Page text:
Hip-hop dancer Johnny A Lopez (Johnny5) is collaborating with Micaya, artistic director of SoulForce and creator of the San Francisco International Hip Hop Dance Festival, in a project that brings together two distinct hip hop dance approaches — freestyling/improvised street dance and choreographed work that draws upon hip hop, jazz, contemporary, and other dance traditions.
Cuban folkloric and popular dancer Susana Arenas Pedroso and Duniya Dance and Drum Company are collaborating on a dance and music performance about the cultural and political relationship between Guinea, West Africa, and Cuba.
Nepalese musician and composer Manose Singh is collaborating with Asian Refugees United’s Bhutanese refugee performance collective, The Storytellers, to produce an evening-length work, Mero Yatra, Mero Geet (My Journey, My Song), featuring traditional and new Nepali music staged with song and spoken-word narrative.
Artist Corinne Takara and the San Jose Museum of Quilts & Textiles are collaborating on a community-sourced project that draws on local cultural practices and place-based materials to explore the artistic and technological possibilities of biomaterials, ultimately using those materials and fiber art techniques to create BioQuilts for exhibition.
Lindsay Tully and the artist collective Bonanza are collaborating with artists of Creativity Explored to create a cohesive fashion line and textile pieces that will be exhibited at the Museum of Craft and Design and at a runway show. Members of Bonanza include Tully, Conrad Guevara, and Lana Williams.
Composer Matthew Welch is collaborating with the San Francisco Girls Chorus Inc to create Tomorrow’s Memories, an evening-length, one-act choral opera scored for girls that brings to life the 1924-28 personal diary of Angeles Monrayo, a young Filipina immigrant. Also collaborating are the Filipinx team of stage director Sean San Jose, visuals creator Joan Osato, and choreographer Alleluia Panis.
Traditional artist Edward Willie and Museum of the American Indian are collaborating to revive nearly forgotten California regalia traditions, focusing primarily on lost techniques used to construct finely crafted woman’s ceremonial accessories.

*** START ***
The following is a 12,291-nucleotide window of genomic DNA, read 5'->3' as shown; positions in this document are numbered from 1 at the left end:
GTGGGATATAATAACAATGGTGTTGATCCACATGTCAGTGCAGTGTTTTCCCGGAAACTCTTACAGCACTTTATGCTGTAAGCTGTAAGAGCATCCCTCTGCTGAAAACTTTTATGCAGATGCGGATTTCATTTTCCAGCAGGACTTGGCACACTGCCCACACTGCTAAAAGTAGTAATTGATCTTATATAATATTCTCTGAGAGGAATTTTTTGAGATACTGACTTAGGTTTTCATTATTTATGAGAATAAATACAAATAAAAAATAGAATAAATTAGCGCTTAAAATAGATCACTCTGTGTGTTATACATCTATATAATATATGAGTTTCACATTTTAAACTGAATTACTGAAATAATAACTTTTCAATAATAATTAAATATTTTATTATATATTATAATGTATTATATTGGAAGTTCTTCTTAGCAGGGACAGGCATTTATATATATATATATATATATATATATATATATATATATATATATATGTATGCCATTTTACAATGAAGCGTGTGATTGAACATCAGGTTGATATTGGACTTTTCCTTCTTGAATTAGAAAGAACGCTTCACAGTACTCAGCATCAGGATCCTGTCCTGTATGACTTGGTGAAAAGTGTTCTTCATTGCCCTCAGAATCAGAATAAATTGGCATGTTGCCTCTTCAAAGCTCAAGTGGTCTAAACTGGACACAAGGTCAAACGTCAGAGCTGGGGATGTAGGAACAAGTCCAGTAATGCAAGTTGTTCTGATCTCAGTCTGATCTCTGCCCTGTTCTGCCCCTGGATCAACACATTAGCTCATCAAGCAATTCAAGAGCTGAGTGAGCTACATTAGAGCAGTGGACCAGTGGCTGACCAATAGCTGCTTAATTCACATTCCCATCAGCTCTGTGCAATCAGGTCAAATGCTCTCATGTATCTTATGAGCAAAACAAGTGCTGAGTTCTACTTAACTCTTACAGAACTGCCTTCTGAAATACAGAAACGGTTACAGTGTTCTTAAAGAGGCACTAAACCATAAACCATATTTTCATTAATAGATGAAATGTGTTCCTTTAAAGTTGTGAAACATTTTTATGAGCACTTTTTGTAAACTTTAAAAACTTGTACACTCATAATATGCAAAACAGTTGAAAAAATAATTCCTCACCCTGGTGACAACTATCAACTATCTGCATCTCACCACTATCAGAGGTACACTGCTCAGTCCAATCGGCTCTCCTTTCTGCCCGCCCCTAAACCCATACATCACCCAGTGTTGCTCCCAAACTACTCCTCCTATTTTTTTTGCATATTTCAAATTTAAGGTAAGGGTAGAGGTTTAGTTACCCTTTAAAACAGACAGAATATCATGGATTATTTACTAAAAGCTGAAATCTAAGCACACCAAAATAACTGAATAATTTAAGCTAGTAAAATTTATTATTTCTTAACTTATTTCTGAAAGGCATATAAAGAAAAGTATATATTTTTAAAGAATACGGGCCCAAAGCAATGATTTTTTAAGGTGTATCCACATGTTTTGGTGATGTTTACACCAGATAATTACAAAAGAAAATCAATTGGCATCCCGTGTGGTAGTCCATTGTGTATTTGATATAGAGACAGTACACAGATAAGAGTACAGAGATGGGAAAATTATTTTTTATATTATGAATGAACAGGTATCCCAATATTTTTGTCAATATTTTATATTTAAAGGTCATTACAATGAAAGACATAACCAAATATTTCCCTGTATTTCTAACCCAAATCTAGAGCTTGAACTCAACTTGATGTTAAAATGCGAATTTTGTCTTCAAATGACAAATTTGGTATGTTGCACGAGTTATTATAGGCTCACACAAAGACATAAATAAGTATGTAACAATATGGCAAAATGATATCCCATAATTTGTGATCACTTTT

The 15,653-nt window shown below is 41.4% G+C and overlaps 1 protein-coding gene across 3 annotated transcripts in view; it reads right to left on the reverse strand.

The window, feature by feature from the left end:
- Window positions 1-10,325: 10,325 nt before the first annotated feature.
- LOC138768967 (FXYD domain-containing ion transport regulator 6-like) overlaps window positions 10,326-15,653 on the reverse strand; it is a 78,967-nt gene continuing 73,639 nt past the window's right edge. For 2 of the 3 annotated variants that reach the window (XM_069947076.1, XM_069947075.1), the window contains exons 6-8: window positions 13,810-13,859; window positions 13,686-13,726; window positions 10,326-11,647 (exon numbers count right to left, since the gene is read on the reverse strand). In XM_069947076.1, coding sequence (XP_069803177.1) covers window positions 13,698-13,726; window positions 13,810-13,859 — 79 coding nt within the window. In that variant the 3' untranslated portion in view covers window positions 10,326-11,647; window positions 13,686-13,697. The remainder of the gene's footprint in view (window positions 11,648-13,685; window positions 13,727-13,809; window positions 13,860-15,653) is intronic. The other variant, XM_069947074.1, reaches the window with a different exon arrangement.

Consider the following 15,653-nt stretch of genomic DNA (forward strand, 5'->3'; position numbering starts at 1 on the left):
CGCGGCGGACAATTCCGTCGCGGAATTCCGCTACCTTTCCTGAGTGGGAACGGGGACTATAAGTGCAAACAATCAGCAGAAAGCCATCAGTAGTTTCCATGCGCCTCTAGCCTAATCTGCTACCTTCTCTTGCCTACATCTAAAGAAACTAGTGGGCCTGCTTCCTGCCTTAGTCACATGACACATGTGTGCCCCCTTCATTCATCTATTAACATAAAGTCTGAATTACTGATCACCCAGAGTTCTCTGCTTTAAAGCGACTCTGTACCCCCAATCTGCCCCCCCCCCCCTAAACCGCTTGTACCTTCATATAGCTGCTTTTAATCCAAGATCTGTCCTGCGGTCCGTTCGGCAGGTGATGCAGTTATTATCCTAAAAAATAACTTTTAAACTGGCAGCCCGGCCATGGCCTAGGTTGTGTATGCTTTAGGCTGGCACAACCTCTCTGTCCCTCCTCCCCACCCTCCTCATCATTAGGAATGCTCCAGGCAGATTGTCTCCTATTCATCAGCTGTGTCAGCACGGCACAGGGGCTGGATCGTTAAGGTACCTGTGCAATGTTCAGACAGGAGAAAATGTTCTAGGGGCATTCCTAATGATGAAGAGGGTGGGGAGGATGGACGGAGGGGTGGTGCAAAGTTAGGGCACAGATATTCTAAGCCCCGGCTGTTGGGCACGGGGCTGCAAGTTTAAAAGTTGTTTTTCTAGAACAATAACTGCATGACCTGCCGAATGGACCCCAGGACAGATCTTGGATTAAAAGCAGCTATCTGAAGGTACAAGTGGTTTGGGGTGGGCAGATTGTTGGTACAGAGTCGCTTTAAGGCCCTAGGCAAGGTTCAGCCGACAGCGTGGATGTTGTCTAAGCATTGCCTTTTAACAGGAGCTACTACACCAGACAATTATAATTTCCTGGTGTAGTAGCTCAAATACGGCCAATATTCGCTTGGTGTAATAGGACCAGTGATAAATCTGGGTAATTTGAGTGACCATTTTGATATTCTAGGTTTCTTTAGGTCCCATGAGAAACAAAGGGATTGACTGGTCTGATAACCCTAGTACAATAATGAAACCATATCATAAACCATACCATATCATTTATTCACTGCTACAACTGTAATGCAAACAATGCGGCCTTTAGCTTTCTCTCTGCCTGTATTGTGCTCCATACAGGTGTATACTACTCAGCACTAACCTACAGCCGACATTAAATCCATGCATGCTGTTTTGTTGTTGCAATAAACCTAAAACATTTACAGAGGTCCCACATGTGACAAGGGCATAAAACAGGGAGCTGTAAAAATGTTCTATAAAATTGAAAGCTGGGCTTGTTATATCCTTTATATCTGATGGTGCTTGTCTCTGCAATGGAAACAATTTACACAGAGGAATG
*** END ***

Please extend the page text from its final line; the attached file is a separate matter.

Filmmaker Julie Wyman is collaborating with Little People of America, Inc. to produce HOW WE LOOK, five short films that imagine alternatives to the stereotypical, limiting, and medicalized ways that the arts have historically represented little people. This project is based in a participatory filmmaking process, with Wyman engaging five members of the Dwarf Artist Collective.
About the Creative Work Fund
The Creative Work Fund was initiated in 1994 by four Bay Area foundations that wanted to contribute to the creation of new artworks and support local artists. It is now a program of the Walter & Elise Haas Fund that also is supported by a generous grant from The William and Flora Hewlett Foundation. For the 2019-20 grant cycle, the Fund invited applications from artists in 11 greater Bay Area counties (from Napa and Sonoma to Monterey and Santa Cruz). These grants celebrate the role of artists as problem-solvers and the making of art as a profound contribution to intellectual inquiry and to the strengthening of communities.
Distinguished panelists and advisors assisted in the 2020 grant selection process. They included: Kristy Edmunds, executive and artistic director of UCLA’s Center for the Art of Performance; Michael Holtmann, executive director of the Center for the Art of Translation and publisher of Two Lines Press; Charlton Lee, violist and founding member of the Del Sol String Quartet; G. Brent Lindsay, independent artist and co-founder of the Imaginists; Jennifer Maytorena Taylor, associate professor in the Department of Film and Digital Media at the University of California, Santa Cruz; Weston Teruya, artist; and M?healani Uchiyama, multidisciplinary artist and founder of the Mahea Uchiyama Center for International Dance.
Advising on the letter-of-inquiry review were Anjee Helstrup-Alvarez, executive director, Movimiento de Arte y Cultura Latino Americana; visual artist and educator Kevin B. Chen, San Francisco State University School of Art and Stanford University Department of Art and Art History; Laura Elaine Ellis, co-founder and director, African and African American Performing Arts Coalition; Clement Hil Goldberg, multidisciplinary artist, writer, director, and animator; Leigh Henderson, managing director, Teatro Vision; poet and translator Denise Newman, senior adjunct faculty, writing and literature program, California College of the Arts; and ethnomusicologist David Roche, freelance consultant.
The Creative Work Fund will announce the 2020-21 deadlines, guidelines, and informational webinars for interested applicants in early October. Check the calendar and subscribe to our mailing list to receive more information.